Home' Trinidad and Tobago Guardian : May 20th 2014 Contents to get an opportunity to perform at the event this
year." explained Frank.
The violinist admitted he was a little unenthu-
siastic about the whole idea at first, but the guy
was so adamant that Frank eventually submitted
a video of himself playing Forget about Dre. He
said he never thought that video would give him
the opportunity to play at such a high profile musical
Looking back, Frank said he was nervous about
performing at the festival because he felt it was a
make-or-break moment for his career.
"This was not some backyard jam or an ordinary
gig, it was the Tobago Jazz Festival where each
event is being attended by thousands of people
from all over the islands and internationally as well.
You never know who is in that crowd...who is look-
ing at you." Frank said.
"I am happy but it s also still so surreal. I am
still receiving calls from so many people who attend-
ed the event," he said.
Asked what he thought set him apart as a musi-
cian, Frank said when it comes to playing the violin
he tries to imitate the sound of a saxophone.
"I might get some flak for saying this, but I believe
no matter what instrument a musician is playing,
the sound should not only be unique and difficult
to imitate, but the way you play an instrument
should naturally interpret and reflect the way you
hear a song, and how well you connect with your
audience," Frank said. CONTINUES ON PAGE A35
Tuesday, May 20, 2014 www.guardian.co.tt Guardian
He drew the bow across his violin
seamlessly, with quick, intense move-
ments. His eyes never left the crowd as
his fingers danced over the strings, draw-
ing the audience closer. David Frank
received encore after encore at Jazz on
the Esplanade in Scarborough, one of the
events in the recently-concluded Tobago
On his Cecilio violin, Frank played an
eclectic mix of songs, including like Min-
nie-Riperton s Loving You, John Legend s
All of Me, Beyonce s If I were a Boy, Machel
Montano s Fog and Forget about Dre, by
rappers Dr Dre and Eminem.
The 27-year-old described the hip hop
piece as his most challenging to date. This
was also the piece the violinist entered in
the Tobago Jazz Experience s online audi-
tions, which enabled locals who wanted
to be perform during the Festival to submit
short performance videos via YouTube.
With his violin in hand, the Tobago-
born musician who now lives in St Augus-
tine, sat down with the T&T Guardian to
reflect on the experience which he called
the highlight of his career and to talk about
how it all started for the boy from Mason
Hall with a passion for music.
"It was really a blessing how I got this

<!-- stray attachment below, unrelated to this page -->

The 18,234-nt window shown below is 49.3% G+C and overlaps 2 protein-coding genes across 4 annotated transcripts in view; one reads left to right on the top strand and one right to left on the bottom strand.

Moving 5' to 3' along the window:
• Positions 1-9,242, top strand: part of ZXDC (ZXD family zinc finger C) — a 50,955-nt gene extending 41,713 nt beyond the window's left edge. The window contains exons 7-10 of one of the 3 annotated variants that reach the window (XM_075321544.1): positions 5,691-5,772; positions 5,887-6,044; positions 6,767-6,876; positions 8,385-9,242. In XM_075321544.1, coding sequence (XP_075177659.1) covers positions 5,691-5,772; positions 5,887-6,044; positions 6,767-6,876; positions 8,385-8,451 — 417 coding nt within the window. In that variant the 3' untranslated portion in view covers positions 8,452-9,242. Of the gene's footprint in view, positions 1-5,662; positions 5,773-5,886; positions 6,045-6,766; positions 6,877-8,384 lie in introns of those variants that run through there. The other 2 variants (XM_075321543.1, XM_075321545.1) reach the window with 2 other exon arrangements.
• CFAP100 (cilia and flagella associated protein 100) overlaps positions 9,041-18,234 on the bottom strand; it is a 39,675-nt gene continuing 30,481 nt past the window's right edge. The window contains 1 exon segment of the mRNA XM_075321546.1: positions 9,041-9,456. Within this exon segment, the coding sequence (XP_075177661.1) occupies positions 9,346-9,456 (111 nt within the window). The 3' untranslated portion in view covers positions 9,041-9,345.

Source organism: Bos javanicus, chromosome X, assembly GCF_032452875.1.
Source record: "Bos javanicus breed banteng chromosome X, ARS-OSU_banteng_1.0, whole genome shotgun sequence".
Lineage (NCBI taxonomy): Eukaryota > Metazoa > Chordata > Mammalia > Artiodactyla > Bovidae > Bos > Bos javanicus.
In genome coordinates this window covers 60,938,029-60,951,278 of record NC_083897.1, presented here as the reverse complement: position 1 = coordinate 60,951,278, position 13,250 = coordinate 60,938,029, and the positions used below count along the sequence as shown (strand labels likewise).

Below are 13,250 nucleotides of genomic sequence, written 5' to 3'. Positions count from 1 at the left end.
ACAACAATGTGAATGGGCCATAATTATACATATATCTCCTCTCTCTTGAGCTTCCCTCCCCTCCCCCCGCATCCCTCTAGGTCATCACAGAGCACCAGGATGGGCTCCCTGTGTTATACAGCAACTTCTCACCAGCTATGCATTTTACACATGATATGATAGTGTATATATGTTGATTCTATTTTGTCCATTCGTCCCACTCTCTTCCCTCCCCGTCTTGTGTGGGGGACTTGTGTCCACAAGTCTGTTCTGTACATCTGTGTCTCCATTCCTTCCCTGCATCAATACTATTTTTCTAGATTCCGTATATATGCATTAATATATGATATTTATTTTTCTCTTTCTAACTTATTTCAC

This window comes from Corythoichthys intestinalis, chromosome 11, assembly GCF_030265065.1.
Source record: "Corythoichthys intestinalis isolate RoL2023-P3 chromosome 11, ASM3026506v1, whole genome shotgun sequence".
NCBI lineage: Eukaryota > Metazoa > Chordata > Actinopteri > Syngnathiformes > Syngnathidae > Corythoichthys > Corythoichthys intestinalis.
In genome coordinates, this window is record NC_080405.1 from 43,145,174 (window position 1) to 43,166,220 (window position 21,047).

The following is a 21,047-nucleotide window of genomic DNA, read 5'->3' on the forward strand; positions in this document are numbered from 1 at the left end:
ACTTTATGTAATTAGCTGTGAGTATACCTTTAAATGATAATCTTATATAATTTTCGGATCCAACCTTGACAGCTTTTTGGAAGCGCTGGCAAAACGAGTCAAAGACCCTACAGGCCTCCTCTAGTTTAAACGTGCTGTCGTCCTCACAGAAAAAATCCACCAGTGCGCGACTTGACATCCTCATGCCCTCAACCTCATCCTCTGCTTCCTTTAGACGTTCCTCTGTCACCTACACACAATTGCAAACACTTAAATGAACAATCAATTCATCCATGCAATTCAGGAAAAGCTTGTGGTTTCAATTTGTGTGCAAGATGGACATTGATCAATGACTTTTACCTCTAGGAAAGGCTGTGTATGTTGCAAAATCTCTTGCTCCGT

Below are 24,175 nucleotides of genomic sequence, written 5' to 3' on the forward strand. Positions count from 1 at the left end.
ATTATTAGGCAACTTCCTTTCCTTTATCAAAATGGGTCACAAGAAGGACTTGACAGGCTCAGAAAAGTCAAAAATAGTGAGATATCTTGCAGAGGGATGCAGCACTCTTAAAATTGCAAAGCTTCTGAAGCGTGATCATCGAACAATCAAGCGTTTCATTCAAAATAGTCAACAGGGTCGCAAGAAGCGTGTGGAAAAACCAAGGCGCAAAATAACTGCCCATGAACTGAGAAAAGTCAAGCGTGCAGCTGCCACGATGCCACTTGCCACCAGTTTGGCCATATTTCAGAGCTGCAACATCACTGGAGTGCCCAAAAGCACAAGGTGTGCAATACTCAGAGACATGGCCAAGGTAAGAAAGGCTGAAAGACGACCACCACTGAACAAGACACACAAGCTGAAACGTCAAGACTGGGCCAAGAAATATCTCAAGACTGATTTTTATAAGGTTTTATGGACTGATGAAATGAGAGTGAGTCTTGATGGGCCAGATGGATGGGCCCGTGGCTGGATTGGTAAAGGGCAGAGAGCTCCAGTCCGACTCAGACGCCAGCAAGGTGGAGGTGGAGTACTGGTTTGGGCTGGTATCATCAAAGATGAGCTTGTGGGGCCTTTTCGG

opportunity," he said. "I was playing at a
wedding in Tobago and this guy came up
to me after and asked me if I was a Tobag-
onian. When I said yes, he told me about
the jazz festival and told me about the
YouTube submission opened for enter-
tainers and musicians to submit their pieces
David Frank, the captivating violinist
Alice Yard has announced the establishment of
the Alice Yard Prize for Art Writing, an annual
award for an original piece of critical writing on
contemporary Caribbean art by a Caribbean writer
aged 35 or under.
Conceived and administered by the co-directors
of Alice Yard, the prize aims to encourage new writing
on Caribbean art and artists, and to identify emerging
voices in contemporary Caribbean art criticism, a
The winner of the prize will receive a cash award
of US$1,000 and publication in The Caribbean Review
of Books. The inaugural Alice Yard Prize for Art Writ-
ing opens for entries on May 16, with a deadline of
The winner will be announced in September 2014
to commemorate Alice Yard s eighth anniversary.
To be eligible to enter for the 2014 prize, a writer
must be a citizen of the Caribbean, whether resident
in the region or abroad, and be under the age of 35
on the entry deadline, July 14.
The release added, a piece of writing entered for
the prize does not have to be a conventional critical
essay or review. The prize administrators are interested
in writing that investigates different forms and genres,
as long as it is driven by genuine critical engagement.
The prize will be decided by a panel of three judges,
Krista Thompson (Bahamas/US), chair. Thompson
is an art historian and curator and associate professor
of art history, Northwestern University; Charles
Campbell (Jamaica/Canada) an artist and curator
and chief curator, National Gallery of Jamaica and
Courtney J Martin (US), art historian and curator
and assistant professor of the history of art and archi-
tecture, Brown University.
Further information and entry guidelines are
available here: ow.ly/x1Qua
For any queries about eligibility requirements or
the submission process, please contact the prize
administrators at: email@example.com
Alice Yard offers
prize for writing
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